Satan’s Doom

Rv2005a“[I]n this reprise of the last battle the conflict ends almost before it starts (20:9). the besieging forces gathered on breadth of the earth surround ‘the camp of the saints.’ Like ancient Israel, the church on earth is a wilderness community, camping by not at home in the earth. The church does, however, have a lasting identity despite it present temporary status as sojourners, so John adds a second description, ‘the beloved city.’” (Dennis E. Johnson, Triumph of the Lamb, pp. 295–296).

“The major point is that Satan will be finally defeated, and that even before that time God takes care of his saints and gives them enjoyment of the benefits of his triumphant rule. This assurance ought to comfort us, whatever our millennial position.” (Vern S. Poythress, The Returning King, p. 178).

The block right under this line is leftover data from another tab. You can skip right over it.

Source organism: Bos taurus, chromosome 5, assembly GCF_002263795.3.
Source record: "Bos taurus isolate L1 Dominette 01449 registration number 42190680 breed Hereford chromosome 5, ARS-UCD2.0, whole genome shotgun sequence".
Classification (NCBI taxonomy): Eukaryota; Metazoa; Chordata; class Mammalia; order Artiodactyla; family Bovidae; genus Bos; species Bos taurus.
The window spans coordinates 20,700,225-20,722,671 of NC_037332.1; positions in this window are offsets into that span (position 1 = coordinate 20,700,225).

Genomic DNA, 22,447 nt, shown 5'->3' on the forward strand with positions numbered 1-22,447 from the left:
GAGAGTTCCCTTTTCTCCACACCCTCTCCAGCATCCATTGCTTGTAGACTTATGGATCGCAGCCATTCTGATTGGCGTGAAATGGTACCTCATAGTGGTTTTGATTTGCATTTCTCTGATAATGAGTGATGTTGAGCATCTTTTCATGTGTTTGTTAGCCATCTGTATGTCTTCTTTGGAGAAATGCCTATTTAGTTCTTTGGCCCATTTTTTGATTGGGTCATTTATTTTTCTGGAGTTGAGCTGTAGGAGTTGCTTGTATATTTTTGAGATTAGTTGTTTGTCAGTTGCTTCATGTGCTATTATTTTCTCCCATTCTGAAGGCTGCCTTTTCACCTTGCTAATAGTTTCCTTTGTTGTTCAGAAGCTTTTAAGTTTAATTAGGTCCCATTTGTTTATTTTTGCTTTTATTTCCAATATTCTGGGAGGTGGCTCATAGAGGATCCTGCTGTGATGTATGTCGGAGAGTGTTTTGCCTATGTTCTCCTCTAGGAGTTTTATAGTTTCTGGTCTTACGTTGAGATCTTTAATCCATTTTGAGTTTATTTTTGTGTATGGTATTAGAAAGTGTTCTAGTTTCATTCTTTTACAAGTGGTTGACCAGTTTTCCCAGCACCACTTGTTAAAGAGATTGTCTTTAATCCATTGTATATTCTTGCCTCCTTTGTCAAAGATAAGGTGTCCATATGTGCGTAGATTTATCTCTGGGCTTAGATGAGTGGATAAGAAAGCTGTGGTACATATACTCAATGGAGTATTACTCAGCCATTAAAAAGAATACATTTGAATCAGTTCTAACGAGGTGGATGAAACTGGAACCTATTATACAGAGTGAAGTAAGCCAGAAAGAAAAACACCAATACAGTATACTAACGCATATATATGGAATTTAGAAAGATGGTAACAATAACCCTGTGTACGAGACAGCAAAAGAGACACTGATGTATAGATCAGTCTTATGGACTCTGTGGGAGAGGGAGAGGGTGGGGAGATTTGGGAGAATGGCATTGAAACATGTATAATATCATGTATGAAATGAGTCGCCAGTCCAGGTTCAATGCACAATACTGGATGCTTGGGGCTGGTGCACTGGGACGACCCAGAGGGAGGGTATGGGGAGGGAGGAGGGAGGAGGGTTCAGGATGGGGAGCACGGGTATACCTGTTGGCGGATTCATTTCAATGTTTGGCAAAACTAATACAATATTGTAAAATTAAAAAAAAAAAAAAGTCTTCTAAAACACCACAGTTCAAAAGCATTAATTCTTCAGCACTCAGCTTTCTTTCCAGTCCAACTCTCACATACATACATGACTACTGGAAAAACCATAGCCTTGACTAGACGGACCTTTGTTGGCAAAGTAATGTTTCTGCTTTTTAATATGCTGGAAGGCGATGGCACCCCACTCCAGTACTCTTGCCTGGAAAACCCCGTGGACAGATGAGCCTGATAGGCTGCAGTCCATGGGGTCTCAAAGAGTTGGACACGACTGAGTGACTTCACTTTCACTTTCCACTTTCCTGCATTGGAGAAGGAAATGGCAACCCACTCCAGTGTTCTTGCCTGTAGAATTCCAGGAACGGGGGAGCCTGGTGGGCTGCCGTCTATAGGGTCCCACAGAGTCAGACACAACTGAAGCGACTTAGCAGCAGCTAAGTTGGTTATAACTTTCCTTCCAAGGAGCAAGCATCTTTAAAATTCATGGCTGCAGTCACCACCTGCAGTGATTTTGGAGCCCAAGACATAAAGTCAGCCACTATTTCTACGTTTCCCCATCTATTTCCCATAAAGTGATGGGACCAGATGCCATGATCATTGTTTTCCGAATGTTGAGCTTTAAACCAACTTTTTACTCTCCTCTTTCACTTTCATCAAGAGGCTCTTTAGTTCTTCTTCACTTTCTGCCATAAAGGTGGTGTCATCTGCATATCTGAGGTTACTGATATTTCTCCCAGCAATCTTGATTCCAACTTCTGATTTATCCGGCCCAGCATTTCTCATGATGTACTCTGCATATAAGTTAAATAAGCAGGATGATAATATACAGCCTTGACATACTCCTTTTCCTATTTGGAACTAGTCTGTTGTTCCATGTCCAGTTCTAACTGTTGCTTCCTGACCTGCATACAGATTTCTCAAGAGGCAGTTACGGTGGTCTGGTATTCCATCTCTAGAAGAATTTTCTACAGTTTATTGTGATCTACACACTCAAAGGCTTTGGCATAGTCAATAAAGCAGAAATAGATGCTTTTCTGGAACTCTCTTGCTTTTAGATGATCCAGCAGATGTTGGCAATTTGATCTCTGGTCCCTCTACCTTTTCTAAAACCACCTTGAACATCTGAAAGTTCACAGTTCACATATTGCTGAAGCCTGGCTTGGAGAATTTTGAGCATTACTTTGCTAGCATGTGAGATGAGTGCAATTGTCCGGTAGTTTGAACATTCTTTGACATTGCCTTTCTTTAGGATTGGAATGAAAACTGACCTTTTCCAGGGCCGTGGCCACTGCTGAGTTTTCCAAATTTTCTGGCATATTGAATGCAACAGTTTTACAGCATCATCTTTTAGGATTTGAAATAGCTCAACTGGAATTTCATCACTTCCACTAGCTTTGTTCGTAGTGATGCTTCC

John reassures suffering Christians that even their death, from Christ’s perspective, is the first resurrection. Sometimes Satan uses the discouragements of your daily life to try to make you give up hope. Perhaps you ask, does it really matter if I continue to trust in Christ? Does it make any difference if I continue to serve him? Again, the answer is yes. That doubt is part of Satan’s tactic of deception. Christ is victorious, and he does give hope to his people.

Quotes used in the Reflection for Trinity Presbyterian Church of the OPC.

Isaiah: A Prophet for Our Times


Rembrandt’s Isaiah (Louvre)

The 101 Bible Study in Astoria is beginning a study of the Book of Isaiah.